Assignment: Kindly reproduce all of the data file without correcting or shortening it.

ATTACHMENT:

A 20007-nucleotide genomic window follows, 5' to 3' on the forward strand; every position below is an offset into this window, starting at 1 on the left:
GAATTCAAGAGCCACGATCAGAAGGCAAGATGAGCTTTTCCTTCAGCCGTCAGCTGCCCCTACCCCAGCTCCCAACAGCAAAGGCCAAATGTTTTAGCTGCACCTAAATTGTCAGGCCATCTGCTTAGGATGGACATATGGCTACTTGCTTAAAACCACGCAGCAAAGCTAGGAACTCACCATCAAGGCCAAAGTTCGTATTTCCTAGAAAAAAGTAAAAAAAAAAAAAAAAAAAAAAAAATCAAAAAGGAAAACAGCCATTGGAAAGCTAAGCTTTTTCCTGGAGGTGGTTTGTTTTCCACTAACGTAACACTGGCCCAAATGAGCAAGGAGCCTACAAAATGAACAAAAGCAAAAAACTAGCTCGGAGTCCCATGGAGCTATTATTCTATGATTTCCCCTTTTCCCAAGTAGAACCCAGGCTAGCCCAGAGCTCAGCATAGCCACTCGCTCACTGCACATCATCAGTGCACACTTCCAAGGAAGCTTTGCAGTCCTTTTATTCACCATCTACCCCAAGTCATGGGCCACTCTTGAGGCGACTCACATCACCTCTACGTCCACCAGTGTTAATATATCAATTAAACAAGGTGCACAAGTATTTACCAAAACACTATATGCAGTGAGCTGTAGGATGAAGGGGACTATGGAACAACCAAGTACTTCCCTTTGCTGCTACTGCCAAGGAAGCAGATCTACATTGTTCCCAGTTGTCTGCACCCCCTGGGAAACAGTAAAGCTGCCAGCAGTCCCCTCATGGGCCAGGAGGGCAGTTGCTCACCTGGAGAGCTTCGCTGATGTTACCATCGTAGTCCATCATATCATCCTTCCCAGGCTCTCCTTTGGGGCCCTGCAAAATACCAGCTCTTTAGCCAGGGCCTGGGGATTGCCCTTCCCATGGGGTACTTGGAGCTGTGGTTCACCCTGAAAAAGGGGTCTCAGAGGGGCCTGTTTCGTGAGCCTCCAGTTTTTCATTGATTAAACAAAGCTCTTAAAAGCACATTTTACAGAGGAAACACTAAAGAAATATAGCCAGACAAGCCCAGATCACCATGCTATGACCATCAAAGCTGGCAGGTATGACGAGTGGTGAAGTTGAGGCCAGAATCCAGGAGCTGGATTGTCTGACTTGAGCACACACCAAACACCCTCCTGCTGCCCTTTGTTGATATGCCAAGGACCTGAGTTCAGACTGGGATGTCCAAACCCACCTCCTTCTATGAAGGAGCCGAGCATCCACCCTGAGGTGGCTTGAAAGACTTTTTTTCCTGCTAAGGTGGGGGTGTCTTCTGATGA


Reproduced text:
A 20007-nucleotide genomic window follows, 5' to 3' on the forward strand; every position below is an offset into this window, starting at 1 on the left:
GAATTCAAGAGCCACGATCAGAAGGCAAGATGAGCTTTTCCTTCAGCCGTCAGCTGCCCCTACCCCAGCTCCCAACAGCAAAGGCCAAATGTTTTAGCTGCACCTAAATTGTCAGGCCATCTGCTTAGGATGGACATATGGCTACTTGCTTAAAACCACGCAGCAAAGCTAGGAACTCACCATCAAGGCCAAAGTTCGTATTTCCTAGAAAAAAGTAAAAAAAAAAAAAAAAAAAAAAAAATCAAAAAGGAAAACAGCCATTGGAAAGCTAAGCTTTTTCCTGGAGGTGGTTTGTTTTCCACTAACGTAACACTGGCCCAAATGAGCAAGGAGCCTACAAAATGAACAAAAGCAAAAAACTAGCTCGGAGTCCCATGGAGCTATTATTCTATGATTTCCCCTTTTCCCAAGTAGAACCCAGGCTAGCCCAGAGCTCAGCATAGCCACTCGCTCACTGCACATCATCAGTGCACACTTCCAAGGAAGCTTTGCAGTCCTTTTATTCACCATCTACCCCAAGTCATGGGCCACTCTTGAGGCGACTCACATCACCTCTACGTCCACCAGTGTTAATATATCAATTAAACAAGGTGCACAAGTATTTACCAAAACACTATATGCAGTGAGCTGTAGGATGAAGGGGACTATGGAACAACCAAGTACTTCCCTTTGCTGCTACTGCCAAGGAAGCAGATCTACATTGTTCCCAGTTGTCTGCACCCCCTGGGAAACAGTAAAGCTGCCAGCAGTCCCCTCATGGGCCAGGAGGGCAGTTGCTCACCTGGAGAGCTTCGCTGATGTTACCATCGTAGTCCATCATATCATCCTTCCCAGGCTCTCCTTTGGGGCCCTGCAAAATACCAGCTCTTTAGCCAGGGCCTGGGGATTGCCCTTCCCATGGGGTACTTGGAGCTGTGGTTCACCCTGAAAAAGGGGTCTCAGAGGGGCCTGTTTCGTGAGCCTCCAGTTTTTCATTGATTAAACAAAGCTCTTAAAAGCACATTTTACAGAGGAAACACTAAAGAAATATAGCCAGACAAGCCCAGATCACCATGCTATGACCATCAAAGCTGGCAGGTATGACGAGTGGTGAAGTTGAGGCCAGAATCCAGGAGCTGGATTGTCTGACTTGAGCACACACCAAACACCCTCCTGCTGCCCTTTGTTGATATGCCAAGGACCTGAGTTCAGACTGGGATGTCCAAACCCACCTCCTTCTATGAAGGAGCCGAGCATCCACCCTGAGGTGGCTTGAAAGACTTTTTTTCCTGCTAAGGTGGGGGTGTCTTCTGATGA